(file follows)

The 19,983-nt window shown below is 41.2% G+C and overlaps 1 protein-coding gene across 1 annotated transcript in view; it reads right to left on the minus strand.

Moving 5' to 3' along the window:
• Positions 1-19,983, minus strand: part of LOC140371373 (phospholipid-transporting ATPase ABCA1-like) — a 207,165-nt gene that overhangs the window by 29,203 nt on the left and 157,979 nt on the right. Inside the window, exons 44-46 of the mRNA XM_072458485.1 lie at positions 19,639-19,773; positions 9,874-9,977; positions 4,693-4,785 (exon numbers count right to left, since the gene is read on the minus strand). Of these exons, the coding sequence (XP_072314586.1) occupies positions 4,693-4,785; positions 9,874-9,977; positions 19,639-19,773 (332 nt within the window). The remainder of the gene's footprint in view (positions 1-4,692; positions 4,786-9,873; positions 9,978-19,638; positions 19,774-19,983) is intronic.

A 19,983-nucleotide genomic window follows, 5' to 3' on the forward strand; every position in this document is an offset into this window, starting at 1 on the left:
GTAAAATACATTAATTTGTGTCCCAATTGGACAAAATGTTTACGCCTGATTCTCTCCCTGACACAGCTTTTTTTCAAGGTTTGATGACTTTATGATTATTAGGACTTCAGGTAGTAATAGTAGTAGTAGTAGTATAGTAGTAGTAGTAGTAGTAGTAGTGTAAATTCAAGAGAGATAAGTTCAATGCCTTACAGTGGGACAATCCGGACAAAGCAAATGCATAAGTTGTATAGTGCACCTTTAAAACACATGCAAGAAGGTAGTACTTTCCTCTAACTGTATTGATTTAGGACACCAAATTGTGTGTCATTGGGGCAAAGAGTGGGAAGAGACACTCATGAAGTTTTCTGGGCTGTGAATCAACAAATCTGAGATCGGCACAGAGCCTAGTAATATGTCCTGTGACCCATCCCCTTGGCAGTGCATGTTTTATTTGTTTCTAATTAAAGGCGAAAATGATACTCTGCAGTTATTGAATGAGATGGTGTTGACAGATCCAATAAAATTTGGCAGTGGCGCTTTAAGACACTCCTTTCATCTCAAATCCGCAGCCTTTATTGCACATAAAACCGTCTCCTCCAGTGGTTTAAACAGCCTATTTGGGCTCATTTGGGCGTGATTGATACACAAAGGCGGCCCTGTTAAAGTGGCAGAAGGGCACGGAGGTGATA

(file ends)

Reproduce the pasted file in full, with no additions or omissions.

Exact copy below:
The 19,983-nt window shown below is 41.2% G+C and overlaps 1 protein-coding gene across 1 annotated transcript in view; it reads right to left on the minus strand.

Moving 5' to 3' along the window:
• Positions 1-19,983, minus strand: part of LOC140371373 (phospholipid-transporting ATPase ABCA1-like) — a 207,165-nt gene that overhangs the window by 29,203 nt on the left and 157,979 nt on the right. Inside the window, exons 44-46 of the mRNA XM_072458485.1 lie at positions 19,639-19,773; positions 9,874-9,977; positions 4,693-4,785 (exon numbers count right to left, since the gene is read on the minus strand). Of these exons, the coding sequence (XP_072314586.1) occupies positions 4,693-4,785; positions 9,874-9,977; positions 19,639-19,773 (332 nt within the window). The remainder of the gene's footprint in view (positions 1-4,692; positions 4,786-9,873; positions 9,978-19,638; positions 19,774-19,983) is intronic.

A 19,983-nucleotide genomic window follows, 5' to 3' on the forward strand; every position in this document is an offset into this window, starting at 1 on the left:
GTAAAATACATTAATTTGTGTCCCAATTGGACAAAATGTTTACGCCTGATTCTCTCCCTGACACAGCTTTTTTTCAAGGTTTGATGACTTTATGATTATTAGGACTTCAGGTAGTAATAGTAGTAGTAGTAGTATAGTAGTAGTAGTAGTAGTAGTAGTGTAAATTCAAGAGAGATAAGTTCAATGCCTTACAGTGGGACAATCCGGACAAAGCAAATGCATAAGTTGTATAGTGCACCTTTAAAACACATGCAAGAAGGTAGTACTTTCCTCTAACTGTATTGATTTAGGACACCAAATTGTGTGTCATTGGGGCAAAGAGTGGGAAGAGACACTCATGAAGTTTTCTGGGCTGTGAATCAACAAATCTGAGATCGGCACAGAGCCTAGTAATATGTCCTGTGACCCATCCCCTTGGCAGTGCATGTTTTATTTGTTTCTAATTAAAGGCGAAAATGATACTCTGCAGTTATTGAATGAGATGGTGTTGACAGATCCAATAAAATTTGGCAGTGGCGCTTTAAGACACTCCTTTCATCTCAAATCCGCAGCCTTTATTGCACATAAAACCGTCTCCTCCAGTGGTTTAAACAGCCTATTTGGGCTCATTTGGGCGTGATTGATACACAAAGGCGGCCCTGTTAAAGTGGCAGAAGGGCACGGAGGTGATA